Sociology of elites

Just now reading Shamus Khan's review essay, "The Sociology of Elites," and it's great. Highly recommended. Khan's focus is the American elite, and, more specifically, how, and why, it has changed character in the period of the last thirty to forty years, and what this means for a sociology of elites, in general. In summary: 

First, present economic shocks notwithstanding, today’s elite are wealthier than any elite we have seen since before World War II (Atkinson & Piketty 2007). Second, increasingly elites are engaged in the finance sector. Looking at the Forbes 400, one can see that in 1982 finance was the primary source of wealth of only 9% of the world’s richest. In con- trast, by 2007 those working in finance made up 27.3% of the Forbes list. This superelite is also more international than 30 years ago, and it is increasingly likely that such superelites are self-made (Bernstein & Swan 2007). Such trends from a rather tiny sample of the Forbes 400 are in evidence among the broader elite: There has been a decline in dynastic wealth since the 1970s and a rise of self-made elites (Edlund & Kopczuk 2009), and elites are less likely to own capital and increasingly likely to rely upon earnings for their incomes (Piketty & Saez 2003). In brief, members of today’s elite are less likely to have inherited their wealth than those a generation ago (though this is relative), more likely to work in finance, more likely to rely upon earnings than ownership of capital, more global, and more diverse geographically and racially (Domhoff & Zweigenhaft 1999). 

The whole piece is here.

Social mobility and institutional support

I'm reading lots of stuff these days on social mobility in India to do with my book project on rich-poor interactions at private golf clubs. It's really only in the last ten to fifteen years that much ground has been made on this question of social mobility, and that's because only until recently has there been much in the way of massive surveys yielding multi-generational data. Something I came across a while back but which I'm returning to now is Anirudh Krishna's study of changing--and often not changing--prospects for those living in fourteen Bangalore slums.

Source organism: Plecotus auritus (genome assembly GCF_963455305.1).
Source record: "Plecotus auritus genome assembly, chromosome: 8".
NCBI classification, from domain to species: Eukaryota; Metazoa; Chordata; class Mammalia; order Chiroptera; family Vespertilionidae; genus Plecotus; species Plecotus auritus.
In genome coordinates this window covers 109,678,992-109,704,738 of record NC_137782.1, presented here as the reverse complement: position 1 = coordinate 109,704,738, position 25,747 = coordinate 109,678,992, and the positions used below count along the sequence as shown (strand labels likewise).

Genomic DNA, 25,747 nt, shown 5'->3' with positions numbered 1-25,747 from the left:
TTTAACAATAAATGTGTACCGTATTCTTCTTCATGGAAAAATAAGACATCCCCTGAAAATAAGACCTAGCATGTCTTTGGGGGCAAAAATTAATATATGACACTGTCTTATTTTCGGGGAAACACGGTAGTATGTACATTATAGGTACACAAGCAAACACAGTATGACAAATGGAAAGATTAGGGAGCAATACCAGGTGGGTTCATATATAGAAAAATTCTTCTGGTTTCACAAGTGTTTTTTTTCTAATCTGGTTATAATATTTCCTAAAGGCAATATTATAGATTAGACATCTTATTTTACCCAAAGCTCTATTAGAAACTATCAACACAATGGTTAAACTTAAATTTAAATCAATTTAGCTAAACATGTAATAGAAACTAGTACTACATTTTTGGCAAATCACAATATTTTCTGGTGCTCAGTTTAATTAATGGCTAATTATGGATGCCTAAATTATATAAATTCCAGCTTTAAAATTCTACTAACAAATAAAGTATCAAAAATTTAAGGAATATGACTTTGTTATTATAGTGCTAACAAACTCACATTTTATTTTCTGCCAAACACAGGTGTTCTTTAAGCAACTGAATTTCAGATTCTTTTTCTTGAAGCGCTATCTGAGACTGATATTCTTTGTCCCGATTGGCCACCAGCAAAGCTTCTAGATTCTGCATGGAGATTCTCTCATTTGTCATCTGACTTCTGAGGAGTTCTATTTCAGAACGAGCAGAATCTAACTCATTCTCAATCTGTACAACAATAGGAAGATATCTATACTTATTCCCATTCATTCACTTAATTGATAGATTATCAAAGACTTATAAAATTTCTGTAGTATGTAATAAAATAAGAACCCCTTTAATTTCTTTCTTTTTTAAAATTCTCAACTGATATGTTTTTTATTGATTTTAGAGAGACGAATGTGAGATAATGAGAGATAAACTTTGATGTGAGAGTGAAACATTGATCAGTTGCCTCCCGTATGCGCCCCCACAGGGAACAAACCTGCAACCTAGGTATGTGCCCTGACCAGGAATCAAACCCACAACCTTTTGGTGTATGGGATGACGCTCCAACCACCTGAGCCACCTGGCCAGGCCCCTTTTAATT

Tracking these communities over time, Krishna finds that social mobility for most is a matter of luck, which makes sense: in a society such as India where the investment in education, health care, and other basic social provisions is abysmal, poor people are left to survive on their own. He pays special attention to how illnesses within families can be especially devastating. An important paragraph, near the end, reads:    

Illnesses, accidents, hospitalisations, deaths, and marriages are the adverse events that have mattered most within these slums. Compared with households whose economic conditions improved or remained the same, such adverse events occurred more frequently among households whose economic status has deteriorated. Average expenditures on health care were substantially higher among house- holds who suffered reversals of fortune. On average, a slum household spent Rs.13,415 on health care over the 10-year period preceding the survey. But 10-year medical expenses were 65 per cent higher among households who experienced downward movements (Rs.22,180). The incidence of regular medical outlays on account of chronic ailments is also higher among these households. Astonishingly, medical expenses were also higher among the poorest compared to the richest slum households (Rs.17,450 v. Rs.14,770).